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By Sue Pleming
WASHINGTON (Reuters) - U.S. Secretary of State Condoleezza Rice met the son of Libyan leader Col. Muammar Gaddafi on Thursday and raised the case of a leading political dissident held in Tripoli, the State Department said.
State Department spokesman Sean McCormack said Rice hosted Gaddafi's son's, Saif al-Islam, at her Washington office, indicating a further warming of ties between the former foes.
"They talked about the broad range of U.S.-Libya relations. They also talked about developments within Libya itself," said McCormack of the meeting.
It follows a landmark visit in September by Rice to Libya, the first by a U.S. secretary of state in half a century.
McCormack said Rice also spoke to Saif about ailing political dissident Fathi al-Jahmi, a former provincial governor held against his will in a Tripoli medical center.
"It's an issue that we have raised consistently over time, and we will continue to raise it," said McCormack, who did not indicate whether Saif gave any assurances over Jahmi.
The Libyan Embassy in Washington did not immediately respond to questions about the issue.
Asked why Rice chose to meet Saif, McCormack said the son of the Libyan leader was viewed as influential.
"He is head of the Gaddafi Foundation, which is an important institution within Libya. So, again, while he may not hold an official government position, clearly, he's a person of influence within Libya."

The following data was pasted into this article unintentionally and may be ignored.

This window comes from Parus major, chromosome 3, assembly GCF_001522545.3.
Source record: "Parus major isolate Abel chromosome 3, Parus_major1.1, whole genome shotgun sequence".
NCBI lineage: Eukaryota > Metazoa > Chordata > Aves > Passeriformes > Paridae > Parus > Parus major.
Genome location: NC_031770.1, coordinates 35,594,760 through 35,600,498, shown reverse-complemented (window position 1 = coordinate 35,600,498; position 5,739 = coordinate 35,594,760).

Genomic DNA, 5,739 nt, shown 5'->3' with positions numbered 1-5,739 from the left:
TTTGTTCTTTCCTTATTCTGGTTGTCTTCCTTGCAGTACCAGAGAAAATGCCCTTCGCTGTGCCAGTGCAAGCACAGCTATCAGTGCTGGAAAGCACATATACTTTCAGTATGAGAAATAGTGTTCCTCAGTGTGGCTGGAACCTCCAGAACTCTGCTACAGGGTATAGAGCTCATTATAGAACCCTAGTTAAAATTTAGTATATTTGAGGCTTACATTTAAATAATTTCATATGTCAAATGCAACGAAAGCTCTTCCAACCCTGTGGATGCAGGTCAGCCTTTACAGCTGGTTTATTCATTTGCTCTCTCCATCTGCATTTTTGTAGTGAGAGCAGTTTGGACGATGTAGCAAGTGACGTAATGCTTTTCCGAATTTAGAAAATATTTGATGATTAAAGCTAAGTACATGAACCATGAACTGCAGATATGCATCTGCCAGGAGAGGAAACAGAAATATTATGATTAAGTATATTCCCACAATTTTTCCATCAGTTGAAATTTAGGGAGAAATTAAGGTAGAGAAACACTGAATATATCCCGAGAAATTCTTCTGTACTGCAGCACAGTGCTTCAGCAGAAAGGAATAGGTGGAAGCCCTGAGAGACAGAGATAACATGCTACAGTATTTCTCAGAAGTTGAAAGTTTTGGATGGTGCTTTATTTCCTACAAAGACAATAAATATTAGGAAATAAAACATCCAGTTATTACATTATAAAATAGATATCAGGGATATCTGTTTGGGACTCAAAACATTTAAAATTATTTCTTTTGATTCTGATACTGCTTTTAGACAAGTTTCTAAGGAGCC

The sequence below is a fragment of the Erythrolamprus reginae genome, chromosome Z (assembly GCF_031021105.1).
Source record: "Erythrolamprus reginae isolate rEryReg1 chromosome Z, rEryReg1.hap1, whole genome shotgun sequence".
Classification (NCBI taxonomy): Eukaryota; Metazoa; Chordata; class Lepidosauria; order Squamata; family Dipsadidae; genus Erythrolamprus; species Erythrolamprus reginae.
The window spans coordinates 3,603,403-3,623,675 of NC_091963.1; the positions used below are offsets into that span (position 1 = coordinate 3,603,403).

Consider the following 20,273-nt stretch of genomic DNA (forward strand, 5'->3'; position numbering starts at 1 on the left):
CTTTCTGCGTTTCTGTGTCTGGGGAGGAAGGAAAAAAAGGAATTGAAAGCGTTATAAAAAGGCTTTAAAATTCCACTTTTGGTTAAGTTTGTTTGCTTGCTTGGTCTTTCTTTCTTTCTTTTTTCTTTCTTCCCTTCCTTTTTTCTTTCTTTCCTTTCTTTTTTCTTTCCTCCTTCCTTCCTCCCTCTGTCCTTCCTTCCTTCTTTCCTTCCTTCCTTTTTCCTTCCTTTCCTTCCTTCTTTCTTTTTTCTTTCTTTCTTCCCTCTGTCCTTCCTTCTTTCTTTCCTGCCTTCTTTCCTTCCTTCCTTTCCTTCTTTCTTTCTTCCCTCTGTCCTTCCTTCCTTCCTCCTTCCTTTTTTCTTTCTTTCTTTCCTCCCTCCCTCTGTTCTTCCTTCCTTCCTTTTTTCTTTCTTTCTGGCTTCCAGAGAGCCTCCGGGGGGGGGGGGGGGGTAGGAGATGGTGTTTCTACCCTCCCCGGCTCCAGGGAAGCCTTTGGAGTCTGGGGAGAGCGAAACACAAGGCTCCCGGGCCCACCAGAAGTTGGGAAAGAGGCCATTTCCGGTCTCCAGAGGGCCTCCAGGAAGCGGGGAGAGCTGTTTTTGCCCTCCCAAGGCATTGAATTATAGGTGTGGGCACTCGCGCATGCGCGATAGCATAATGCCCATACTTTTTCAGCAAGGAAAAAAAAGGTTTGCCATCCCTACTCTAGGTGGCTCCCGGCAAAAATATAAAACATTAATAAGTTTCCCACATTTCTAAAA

Saif also played a key role negotiating the country's emergence from diplomatic isolation and is viewed by many as a leading advocate of change in Libya.
Asked if Rice specifically asked Saif to use his influence to get Jahmi released, McCormack said she had not.
"You don't prescribe something. You say, look, this case is an issue of concern. We urge this person's release," he said.
The jailed dissident's U.S.-based family has been critical of the State Department in the past and says it has not done enough to raise human rights concerns with Gaddafi.
Jahmi's brother, who lives near Boston, said his sibling was being held in a cockroach-ridden hospital in Tripoli and his family had very limited access to him.
He thanked Rice for raising his brother's case and said he hoped the Libyan government would respond positively.
"America has displayed goodwill, so I hope Col. Gaddafi seizes this opportunity to start a peaceful chapter with his people and Libyan-American relations," said Mohamed al-Jahmi.
"A good start would be the unconditional release of Fathi al-Jahmi and all political prisoners," he told Reuters.
The United States long treated Libya as a pariah, blaming it for violence including the 1988 bombing of a Pan Am jet over Lockerbie, Scotland, that killed 270 people and the 1986 bombing of a German disco that killed two U.S. citizens.
However, there has been a rapprochement in the past five years since Libya decided to give up its weapons of mass destruction programs in 2003.
At the end of Last month, Libya paid $1.5 billion into a fund to settle long-standing cases of American victims of terrorism involving Libya, including the Lockerbie and German disco bombings.
Families of victims of those bombings held a news conference on Capitol Hill on Thursday to announce the final resolution of those claims.
"For many years, we were the forgotten victims of terrorism," said Kara Weipz, whose brother perished on the Pan Am flight over Lockerbie. "We are free now to close this chapter in our nightmare," she added.
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